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Skin Cancer Trends

Note: The word “significantly” below refers to statistical significance. 2010 is the latest year for which data are available.

Incidence Trends

From 2001 to 2010 in the United States, incidence of melanoma of the skin has—

Men

  • Increased significantly by 1.6% per year among men.
  • Increased significantly by 1.6% per year among white men.
  • Remained level among black men.
  • Remained level among Hispanic men.
  • Remained level among American Indian/Alaska Native men.
  • Remained level among Asian/Pacific Islander men.

Women

  • Increased significantly by 1.4% per year among women.
  • Increased significantly by 1.6% per year among white women.
  • Remained level among black women.
  • Remained level among Hispanic women.
  • Remained level among American Indian/Alaska Native women.
  • Remained level among Asian/Pacific Islander women.

Mortality Trends

From 2001 to 2010 in the United States, deaths from melanoma of the skin have—

Men

  • Increased significantly by 0.9% per year among men.
  • Increased significantly by 1.0% per year among white men.
  • Remained level among black men.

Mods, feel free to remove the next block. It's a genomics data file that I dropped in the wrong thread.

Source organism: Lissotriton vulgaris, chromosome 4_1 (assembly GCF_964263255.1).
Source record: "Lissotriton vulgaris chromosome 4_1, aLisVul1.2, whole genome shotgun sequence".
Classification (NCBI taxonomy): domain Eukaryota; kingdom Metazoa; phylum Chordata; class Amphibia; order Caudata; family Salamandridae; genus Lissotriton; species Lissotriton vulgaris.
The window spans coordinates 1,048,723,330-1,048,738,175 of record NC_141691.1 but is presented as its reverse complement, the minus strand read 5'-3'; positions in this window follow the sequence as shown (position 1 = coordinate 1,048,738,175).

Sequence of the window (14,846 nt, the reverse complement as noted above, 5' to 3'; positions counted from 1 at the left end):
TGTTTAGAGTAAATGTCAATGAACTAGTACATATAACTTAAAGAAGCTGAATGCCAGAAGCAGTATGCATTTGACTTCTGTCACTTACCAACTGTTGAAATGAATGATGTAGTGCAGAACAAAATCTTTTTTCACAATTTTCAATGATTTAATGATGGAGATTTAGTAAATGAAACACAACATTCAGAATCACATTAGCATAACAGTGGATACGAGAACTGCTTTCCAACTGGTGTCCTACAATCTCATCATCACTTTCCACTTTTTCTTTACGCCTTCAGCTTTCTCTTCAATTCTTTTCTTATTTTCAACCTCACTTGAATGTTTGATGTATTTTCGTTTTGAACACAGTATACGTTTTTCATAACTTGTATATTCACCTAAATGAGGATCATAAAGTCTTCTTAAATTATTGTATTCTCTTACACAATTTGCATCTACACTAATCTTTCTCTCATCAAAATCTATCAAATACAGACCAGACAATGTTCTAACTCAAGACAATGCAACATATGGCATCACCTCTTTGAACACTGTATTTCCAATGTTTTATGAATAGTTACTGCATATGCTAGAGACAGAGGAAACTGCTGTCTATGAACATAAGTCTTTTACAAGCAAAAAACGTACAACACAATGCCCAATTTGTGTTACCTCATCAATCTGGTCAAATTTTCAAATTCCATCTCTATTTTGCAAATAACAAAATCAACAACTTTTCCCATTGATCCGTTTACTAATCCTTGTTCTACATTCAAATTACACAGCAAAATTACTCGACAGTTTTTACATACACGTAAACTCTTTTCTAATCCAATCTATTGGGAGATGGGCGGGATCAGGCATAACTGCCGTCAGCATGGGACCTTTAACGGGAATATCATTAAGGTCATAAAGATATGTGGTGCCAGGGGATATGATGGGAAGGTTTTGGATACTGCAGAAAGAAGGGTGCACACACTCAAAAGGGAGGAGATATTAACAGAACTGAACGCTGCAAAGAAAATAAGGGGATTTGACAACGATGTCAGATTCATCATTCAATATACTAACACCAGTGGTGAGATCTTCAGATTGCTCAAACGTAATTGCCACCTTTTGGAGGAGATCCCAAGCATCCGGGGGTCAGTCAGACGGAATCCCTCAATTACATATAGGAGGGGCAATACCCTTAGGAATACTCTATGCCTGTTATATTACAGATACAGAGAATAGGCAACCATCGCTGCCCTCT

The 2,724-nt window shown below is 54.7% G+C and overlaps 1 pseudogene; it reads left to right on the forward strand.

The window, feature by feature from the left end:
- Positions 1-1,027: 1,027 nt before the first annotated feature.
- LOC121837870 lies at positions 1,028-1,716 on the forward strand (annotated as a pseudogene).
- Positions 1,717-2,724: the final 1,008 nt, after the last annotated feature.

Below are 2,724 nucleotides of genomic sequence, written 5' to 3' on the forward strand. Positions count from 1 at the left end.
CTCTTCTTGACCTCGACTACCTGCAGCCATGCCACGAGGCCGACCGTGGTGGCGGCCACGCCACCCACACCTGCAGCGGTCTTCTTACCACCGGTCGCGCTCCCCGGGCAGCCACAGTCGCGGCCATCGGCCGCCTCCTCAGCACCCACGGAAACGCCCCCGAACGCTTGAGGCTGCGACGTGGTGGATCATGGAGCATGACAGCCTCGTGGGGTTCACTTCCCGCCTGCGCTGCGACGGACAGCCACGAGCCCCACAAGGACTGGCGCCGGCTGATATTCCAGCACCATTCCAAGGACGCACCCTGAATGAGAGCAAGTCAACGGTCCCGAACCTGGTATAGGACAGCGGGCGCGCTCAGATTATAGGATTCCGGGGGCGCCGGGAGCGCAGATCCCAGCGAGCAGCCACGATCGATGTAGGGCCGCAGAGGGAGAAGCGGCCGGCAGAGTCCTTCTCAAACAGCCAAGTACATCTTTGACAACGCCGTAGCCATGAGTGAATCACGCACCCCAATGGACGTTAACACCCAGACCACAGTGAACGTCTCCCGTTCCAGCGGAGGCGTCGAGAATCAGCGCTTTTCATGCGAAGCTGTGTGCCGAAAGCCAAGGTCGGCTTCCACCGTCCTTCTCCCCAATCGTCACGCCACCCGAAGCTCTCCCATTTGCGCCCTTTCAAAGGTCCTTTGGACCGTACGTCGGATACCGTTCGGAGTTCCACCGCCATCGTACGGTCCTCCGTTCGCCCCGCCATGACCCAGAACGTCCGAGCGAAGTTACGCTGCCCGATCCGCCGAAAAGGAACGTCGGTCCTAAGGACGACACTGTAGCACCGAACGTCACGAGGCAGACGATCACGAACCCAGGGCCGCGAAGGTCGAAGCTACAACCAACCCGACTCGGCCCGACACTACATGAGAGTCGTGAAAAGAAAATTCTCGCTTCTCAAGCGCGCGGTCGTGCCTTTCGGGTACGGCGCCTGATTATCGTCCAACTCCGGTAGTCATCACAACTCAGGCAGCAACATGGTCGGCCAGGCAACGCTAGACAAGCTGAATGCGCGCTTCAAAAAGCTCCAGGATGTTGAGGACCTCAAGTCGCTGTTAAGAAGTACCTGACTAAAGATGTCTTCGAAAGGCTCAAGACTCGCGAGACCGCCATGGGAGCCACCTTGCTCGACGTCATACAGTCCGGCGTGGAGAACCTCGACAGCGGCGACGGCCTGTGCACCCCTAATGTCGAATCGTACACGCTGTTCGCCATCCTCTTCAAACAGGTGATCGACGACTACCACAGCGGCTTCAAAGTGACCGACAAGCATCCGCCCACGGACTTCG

• Remained level among Hispanic* men.

The rates could not be calculated for American Indian/Alaska Native and Asian/Pacific Islander men.

Women

Mortality data for women were not presented in the data source tables.

Data source: Edwards BK, Noone A-M, Mariotto AB, Simard EP, Boscoe FP, Henley SJ, Jemal A, Cho H, Anderson RN, Kohler BA, Eheman CR, Ward EM. Annual Report to the Nation on the Status of Cancer, 1975–2010, featuring prevalence of comorbidity and impact on survival among persons with lung, colorectal, breast, or prostate cancer. Cancer 2013.

Note: Hispanic origin is not mutually exclusive from race categories (white, black, Asian/Pacific Islander, American Indian/Alaska Native).

*Mortality data for Hispanic excludes the District of Columbia, Minnesota, New Hampshire, North Dakota, and South Carolina.

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